In 1979, six investors traded in the Merit T-Bond option market; 32 investors traded in the T-Bond option market in 1980. There were 38 T-Bill investors in 1979, 54 in 1980, and six in 1981.

Distinct patterns are apparent in the Merit markets. Merit identified its option trading sequences with a "trade number." Initially, a specific group of Merit investors were included within each trade number. Those investors engaged in an open-switch-close sequence of transactions. They only traded with each other or with Merit "house" accounts. Merit would assign the investors within a certain trading sequence to one of two trading sides, identified as "A" or "B" on Merit monthly statements. This meant that one side sold a certain position, and the other side bought it. The members of one side never took a position opposite another member of the same side on the days of a trade in their sequence.

The Merit trades could be very complex. They required sophisticated computer programs to be identified and they produced voluminous paper records. A representative transaction is shown in petitioner Calhoun's T-Bond transactions for 1980-1981. These transactions are shown in the table below and explained in the text which follows:

On December 12, 1980, Calhoun's Merit account established the following positions:

(1) He sold 285 call options, in each of which he agreed to sell on January 5, 1981, T-Bonds with a face amount of $1 million, maturing in November 1994. The strike price at which he agreed to sell the bonds in each option was $814,063. For making this sale, he was credited on Merit's books with a premium of $23,100 per option.

(2) On the same date, he bought 285 call options, each of which gave him the right to buy $1 million in face value of identical bonds on January 5, 1981, at a strike price of $815,000. For this purchase, Merit debited his account a premium of $22,743 per option.

(3) Still on December 12, he sold 285 put options with a $814,063 strike price for a premium of $22,755.

(4) On the same date he also bought 285 puts each at a strike price of $815,000 and a $23,323 premium.

(5) On December 17, 1980, five days after trading in his account began, his account was credited with $1,100,000, the only cash payment into the account.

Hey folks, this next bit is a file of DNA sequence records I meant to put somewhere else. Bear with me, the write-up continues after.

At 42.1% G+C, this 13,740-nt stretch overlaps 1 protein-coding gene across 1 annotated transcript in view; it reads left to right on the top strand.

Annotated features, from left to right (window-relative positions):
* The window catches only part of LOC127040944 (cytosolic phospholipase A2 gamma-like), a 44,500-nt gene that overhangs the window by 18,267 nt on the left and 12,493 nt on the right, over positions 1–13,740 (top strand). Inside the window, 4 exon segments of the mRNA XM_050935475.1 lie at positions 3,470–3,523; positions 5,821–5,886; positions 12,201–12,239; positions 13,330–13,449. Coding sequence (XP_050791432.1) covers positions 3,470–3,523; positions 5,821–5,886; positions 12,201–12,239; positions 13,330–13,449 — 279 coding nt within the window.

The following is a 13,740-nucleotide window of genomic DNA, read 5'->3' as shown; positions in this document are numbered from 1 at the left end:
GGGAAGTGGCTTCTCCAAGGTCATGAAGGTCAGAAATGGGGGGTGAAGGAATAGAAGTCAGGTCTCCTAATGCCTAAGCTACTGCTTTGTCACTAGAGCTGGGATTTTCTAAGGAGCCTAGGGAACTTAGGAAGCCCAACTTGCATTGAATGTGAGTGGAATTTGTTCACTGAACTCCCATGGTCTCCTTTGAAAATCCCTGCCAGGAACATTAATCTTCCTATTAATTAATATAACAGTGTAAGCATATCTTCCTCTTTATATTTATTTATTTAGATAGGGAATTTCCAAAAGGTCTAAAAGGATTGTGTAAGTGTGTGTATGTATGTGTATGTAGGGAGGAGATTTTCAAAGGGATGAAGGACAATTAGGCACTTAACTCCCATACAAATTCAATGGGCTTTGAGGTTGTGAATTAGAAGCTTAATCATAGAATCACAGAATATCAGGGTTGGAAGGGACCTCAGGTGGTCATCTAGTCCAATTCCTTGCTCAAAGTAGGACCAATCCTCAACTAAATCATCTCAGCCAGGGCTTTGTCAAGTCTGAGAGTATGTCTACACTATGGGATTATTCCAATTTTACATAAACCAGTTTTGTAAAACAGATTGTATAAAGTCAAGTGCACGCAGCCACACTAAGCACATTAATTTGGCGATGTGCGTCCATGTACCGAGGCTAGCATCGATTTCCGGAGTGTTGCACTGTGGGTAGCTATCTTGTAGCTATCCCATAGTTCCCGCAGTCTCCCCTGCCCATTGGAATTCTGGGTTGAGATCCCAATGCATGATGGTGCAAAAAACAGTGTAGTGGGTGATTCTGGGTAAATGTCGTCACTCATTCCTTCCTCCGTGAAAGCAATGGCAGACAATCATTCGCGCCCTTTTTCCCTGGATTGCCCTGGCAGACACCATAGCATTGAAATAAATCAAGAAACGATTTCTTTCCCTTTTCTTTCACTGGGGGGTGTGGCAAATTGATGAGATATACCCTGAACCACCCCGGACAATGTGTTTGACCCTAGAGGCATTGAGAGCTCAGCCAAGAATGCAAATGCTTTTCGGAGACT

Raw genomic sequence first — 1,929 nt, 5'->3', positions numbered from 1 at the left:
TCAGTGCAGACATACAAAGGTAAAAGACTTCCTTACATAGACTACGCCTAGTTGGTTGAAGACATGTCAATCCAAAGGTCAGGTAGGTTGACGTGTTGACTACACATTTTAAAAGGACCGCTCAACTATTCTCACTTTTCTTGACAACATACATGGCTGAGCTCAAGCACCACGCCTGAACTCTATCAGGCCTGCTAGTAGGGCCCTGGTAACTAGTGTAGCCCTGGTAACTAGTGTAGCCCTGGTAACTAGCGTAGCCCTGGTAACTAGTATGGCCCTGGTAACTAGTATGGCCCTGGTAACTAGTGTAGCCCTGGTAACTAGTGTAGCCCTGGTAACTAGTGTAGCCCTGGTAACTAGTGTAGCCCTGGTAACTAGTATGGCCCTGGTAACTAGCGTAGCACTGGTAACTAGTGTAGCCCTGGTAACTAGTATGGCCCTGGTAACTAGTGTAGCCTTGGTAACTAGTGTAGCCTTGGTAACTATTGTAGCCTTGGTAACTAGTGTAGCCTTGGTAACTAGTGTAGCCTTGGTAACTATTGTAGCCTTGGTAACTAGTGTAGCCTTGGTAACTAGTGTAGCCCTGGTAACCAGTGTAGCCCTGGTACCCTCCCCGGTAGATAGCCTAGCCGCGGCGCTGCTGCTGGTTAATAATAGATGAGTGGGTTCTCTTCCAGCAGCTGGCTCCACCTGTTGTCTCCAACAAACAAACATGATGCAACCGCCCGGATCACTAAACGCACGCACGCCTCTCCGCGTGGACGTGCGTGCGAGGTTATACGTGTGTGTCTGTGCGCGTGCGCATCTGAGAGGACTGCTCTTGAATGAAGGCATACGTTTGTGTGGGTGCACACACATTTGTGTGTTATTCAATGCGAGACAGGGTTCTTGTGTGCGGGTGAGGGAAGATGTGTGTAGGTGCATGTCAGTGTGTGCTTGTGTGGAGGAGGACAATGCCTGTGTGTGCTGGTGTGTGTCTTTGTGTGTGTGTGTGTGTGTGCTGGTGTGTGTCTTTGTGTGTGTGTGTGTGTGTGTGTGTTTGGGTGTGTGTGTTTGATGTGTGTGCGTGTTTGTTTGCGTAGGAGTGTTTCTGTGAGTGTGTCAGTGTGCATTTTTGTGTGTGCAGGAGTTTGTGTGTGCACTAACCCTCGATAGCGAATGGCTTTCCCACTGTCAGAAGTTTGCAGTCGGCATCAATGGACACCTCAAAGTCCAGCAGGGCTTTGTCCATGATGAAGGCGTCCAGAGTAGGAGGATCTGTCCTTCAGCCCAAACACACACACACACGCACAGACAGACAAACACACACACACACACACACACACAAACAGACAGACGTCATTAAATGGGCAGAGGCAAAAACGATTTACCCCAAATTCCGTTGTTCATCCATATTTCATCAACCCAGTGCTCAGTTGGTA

(6) On December 24, 1980 Calhoun began a "switch" transaction when he bought 250 puts at a strike price of $814,375 and a premium of $2,550 each.

(7) Keeping his account balanced, on December 24, 1980, he also sold 250 puts at a $815,000 strike and a premium of $2,635 each. Merit treated the latter sale transaction (No. 7) as a "realized" loss in view of the fact that Calhoun's sale of 250 puts offset the same amount of his purchases in transaction No. 4, above. This transaction yielded a net loss on premiums of $20,688 per option ($23,323 ≈ $2,635 received). The total "realized" loss was $5,172,000 ($20,688 x 250). Calhoun deducted this amount as short-term capital loss for his 1980 tax year.

On January 5, 1981, Calhoun, through Merit, made the following offsetting transactions:

(8) He bought 285 calls at a strike price of $814,063 and a premium of $45,937 per call. This offset the initial sale of calls at the same strike price made on December 12, 1980, and resulted in a loss of $22,837 per option, or a total loss of $6,508,545 (($23,100 ≈ $45,937) в 285). The loss resulted from Calhoun's purchase of options at almost twice the price he paid for them 3 weeks earlier.

(9) On the same date, Calhoun sold 285 calls at a strike price of $815,000, for a premium of $45,000. This offset another purchase (transaction No. 2) and resulted in an ostensible gain of $6,343,245 (($45,000 ≈ 22,743) в 250).

(10) The holder of the 285 puts which Calhoun sold on December 12, 1980, did not exercise the option. Consequently, Calhoun kept the premium on the sale, undiminished by any costs of offsetting positions. The result is a gain of $6,485,175 ($22,755 в 285).

(11) Calhoun, however, did not exercise the 250 puts which he purchased for $2,550 each on December 24, 1980. The lapse of this option produced the loss of his total premiums on that transaction, or $637,500 ($2,550 x 250).

(12) Calhoun also did not exercise the remaining 35 puts he purchased at a strike price of $815,000 for a premium of $23,332. This produced another loss in the amount of $816,305 ($23,332 x 35).